I’ve already knit the Strie, Toe Up Socks for my husband, and I’ve got my eye on Bootstrap next (pictured above).

Kung Fu Knits book trailer!

Book trailers—that is, videos that give potential readers a peek inside a book—have become all the rage these days. For my first pattern book, I decided to create a book trailer of my own, especially since it helps me to better explain what this funny pattern collection / comic book hybrid is all about. Hope you enjoy watching it!

And while we’re on the subject of how to get a peek inside Kung Fu Knits, I’ve got a tour of some great reviewers lined up for the next couple of months. On the dates listed below, you can find each of these bloggers / podcasters reviewing my book! There are other reviews on the horizon beyond this list, but this will give you a great start in figuring out whether Kung Fu Knits is right for you.

Kung Fu Knits blog/podcast tour

22 September | Mixed Martial Arts & Crafts blog | http://www.mixedmartialartsandcrafts.com
24 September | Fibretown podcast | http://fibretown.blogspot.com
28 September | Must Stash podcast | http://muststashpodcast.com
29 September | Through the Back Loops blog | http://throughthebackloops.wordpress.com
2 October | Through the Looking Glass blog | http://noirbettie.com/blog/
5 October | The Knitgirllls podcast | http://theknitgirllls.com
10 October | Makewise Designs blog | http://makewisedesigns.com
15 October | Sunset Cat Designs blog | http://www.sunsetcat.com/blog/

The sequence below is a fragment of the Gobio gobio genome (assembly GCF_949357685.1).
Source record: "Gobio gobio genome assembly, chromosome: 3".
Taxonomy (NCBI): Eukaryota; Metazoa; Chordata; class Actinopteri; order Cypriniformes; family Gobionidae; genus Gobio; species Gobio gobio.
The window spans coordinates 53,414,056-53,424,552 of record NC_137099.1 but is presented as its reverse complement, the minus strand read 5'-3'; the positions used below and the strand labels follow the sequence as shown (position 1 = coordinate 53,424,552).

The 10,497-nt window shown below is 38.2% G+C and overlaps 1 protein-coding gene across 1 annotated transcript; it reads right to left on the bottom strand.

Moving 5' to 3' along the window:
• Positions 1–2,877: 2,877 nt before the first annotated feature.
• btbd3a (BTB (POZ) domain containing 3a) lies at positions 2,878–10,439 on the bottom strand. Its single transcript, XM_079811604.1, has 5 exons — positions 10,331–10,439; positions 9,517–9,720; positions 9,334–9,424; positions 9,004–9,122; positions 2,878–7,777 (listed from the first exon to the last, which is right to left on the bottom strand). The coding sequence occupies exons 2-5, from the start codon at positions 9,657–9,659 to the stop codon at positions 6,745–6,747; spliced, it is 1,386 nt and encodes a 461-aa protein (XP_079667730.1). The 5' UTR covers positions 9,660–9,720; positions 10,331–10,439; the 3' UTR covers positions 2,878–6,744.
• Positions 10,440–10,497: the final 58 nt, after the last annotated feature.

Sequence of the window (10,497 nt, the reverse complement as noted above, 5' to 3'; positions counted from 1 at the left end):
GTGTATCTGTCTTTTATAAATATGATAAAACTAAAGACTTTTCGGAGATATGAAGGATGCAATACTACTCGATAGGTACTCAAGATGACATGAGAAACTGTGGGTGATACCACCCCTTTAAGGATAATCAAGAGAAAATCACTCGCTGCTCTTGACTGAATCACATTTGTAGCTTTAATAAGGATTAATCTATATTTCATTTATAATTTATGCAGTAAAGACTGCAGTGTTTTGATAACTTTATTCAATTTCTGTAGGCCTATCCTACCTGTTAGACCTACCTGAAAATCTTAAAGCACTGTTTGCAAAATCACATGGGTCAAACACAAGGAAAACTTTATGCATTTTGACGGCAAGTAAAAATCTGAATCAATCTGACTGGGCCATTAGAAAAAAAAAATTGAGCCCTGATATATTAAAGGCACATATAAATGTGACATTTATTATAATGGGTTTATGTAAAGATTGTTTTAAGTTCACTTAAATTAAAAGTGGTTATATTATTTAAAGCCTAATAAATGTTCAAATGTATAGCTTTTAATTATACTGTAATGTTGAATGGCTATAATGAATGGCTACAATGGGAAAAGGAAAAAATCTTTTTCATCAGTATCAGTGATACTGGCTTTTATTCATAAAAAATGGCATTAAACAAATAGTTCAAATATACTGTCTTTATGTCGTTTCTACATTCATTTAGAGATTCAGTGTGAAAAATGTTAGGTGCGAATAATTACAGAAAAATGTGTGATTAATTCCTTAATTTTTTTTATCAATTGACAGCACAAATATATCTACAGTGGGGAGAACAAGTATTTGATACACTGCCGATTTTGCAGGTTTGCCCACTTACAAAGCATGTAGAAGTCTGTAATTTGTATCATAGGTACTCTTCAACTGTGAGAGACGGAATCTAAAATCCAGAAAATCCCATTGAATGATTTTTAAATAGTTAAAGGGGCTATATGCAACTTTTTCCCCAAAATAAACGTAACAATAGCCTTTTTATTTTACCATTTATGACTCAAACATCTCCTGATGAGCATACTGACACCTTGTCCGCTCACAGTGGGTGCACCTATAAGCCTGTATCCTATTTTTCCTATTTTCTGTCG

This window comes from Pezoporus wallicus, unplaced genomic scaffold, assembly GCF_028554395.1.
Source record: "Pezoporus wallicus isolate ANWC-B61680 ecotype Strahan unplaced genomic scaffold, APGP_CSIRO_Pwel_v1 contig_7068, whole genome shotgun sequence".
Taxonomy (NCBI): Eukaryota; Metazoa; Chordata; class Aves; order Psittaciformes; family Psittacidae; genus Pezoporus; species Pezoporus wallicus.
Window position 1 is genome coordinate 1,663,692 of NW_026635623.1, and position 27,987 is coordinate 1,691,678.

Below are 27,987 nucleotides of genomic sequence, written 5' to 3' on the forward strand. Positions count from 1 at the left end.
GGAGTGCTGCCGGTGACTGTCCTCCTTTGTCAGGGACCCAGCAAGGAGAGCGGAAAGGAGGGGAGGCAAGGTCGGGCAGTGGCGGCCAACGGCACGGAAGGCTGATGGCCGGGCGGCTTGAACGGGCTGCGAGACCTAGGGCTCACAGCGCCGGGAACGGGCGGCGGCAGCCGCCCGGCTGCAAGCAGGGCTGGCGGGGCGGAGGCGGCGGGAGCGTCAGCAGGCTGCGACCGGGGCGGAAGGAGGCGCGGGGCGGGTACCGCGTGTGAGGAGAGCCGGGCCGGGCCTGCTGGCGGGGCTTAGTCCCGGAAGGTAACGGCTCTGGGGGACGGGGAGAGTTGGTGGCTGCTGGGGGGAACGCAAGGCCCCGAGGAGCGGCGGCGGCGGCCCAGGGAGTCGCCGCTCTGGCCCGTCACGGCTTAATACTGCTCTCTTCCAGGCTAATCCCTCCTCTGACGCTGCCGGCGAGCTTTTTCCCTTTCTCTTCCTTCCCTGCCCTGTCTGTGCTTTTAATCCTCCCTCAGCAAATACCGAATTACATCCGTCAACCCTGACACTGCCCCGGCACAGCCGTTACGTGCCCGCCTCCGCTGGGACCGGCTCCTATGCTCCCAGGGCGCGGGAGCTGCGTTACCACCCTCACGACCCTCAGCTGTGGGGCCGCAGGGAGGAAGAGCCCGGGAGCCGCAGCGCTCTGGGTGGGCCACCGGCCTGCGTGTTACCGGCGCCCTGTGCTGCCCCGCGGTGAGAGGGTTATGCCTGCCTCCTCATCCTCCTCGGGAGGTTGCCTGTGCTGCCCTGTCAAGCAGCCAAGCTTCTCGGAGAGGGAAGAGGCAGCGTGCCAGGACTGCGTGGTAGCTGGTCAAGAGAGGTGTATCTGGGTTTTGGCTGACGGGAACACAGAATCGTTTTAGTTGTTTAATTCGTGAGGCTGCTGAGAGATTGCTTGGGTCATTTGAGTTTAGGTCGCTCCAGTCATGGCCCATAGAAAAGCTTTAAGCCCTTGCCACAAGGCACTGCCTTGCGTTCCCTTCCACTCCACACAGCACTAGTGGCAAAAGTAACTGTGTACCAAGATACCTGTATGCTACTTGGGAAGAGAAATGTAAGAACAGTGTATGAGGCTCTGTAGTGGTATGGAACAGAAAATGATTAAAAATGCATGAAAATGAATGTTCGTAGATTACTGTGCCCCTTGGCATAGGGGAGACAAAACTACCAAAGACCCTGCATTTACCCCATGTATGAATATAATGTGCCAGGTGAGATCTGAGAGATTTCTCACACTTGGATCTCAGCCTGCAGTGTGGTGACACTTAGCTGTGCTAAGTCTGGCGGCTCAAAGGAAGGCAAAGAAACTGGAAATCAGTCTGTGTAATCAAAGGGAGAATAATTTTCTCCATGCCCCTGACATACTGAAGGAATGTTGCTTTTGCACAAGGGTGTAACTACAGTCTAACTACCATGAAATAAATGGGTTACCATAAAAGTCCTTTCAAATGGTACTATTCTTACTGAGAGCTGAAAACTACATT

17 October | Joeli’s Kitchen podcast | http://www.joeliskitchen.com/the-podcast/
22 October | Slate Falls Press blog | http://www.slatefallspressbooks.com
3 November | Wattsolak blog | http://wattsolak.com
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Available now on Ravelry and Cooperative Press’s website.

Boys’ knitting roundup #5

Time to check in with what’s new and awesome in the world of boys’ knitting patterns!


My jaw dropped when I spotted this sweater from Danish designer Nanna Gudmand-Høyer.

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This design is appropriately named Robotto, and the pattern is available for free in English, Danish, and German (Ravelry link). Sizes are 6–12. The colorwork is so brilliantly designed, and I love the designer’s suggestion to have the wearer help you pick out the colors. For best results, just make sure to choose a set of colors that ranges from pretty dark to very light.


If Robotto looks a little (or a lot) past your current knitting skill set, check out Lori Versaci’s Basic Kid Pattern.

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Sized for 2–14 year olds (there’s also a separate baby pattern), this classic crew neck comes with instructions for either a pullover or cardigan version. Imagine how much use you could get out of this one pattern! The shaping is simple (modified drop shoulders look good on kids but are easy to knit), and I know from firsthand experience how well-written Lori’s patterns are. If you’ve not tried knitting a sweater before, what better way to start than with a smaller canvas!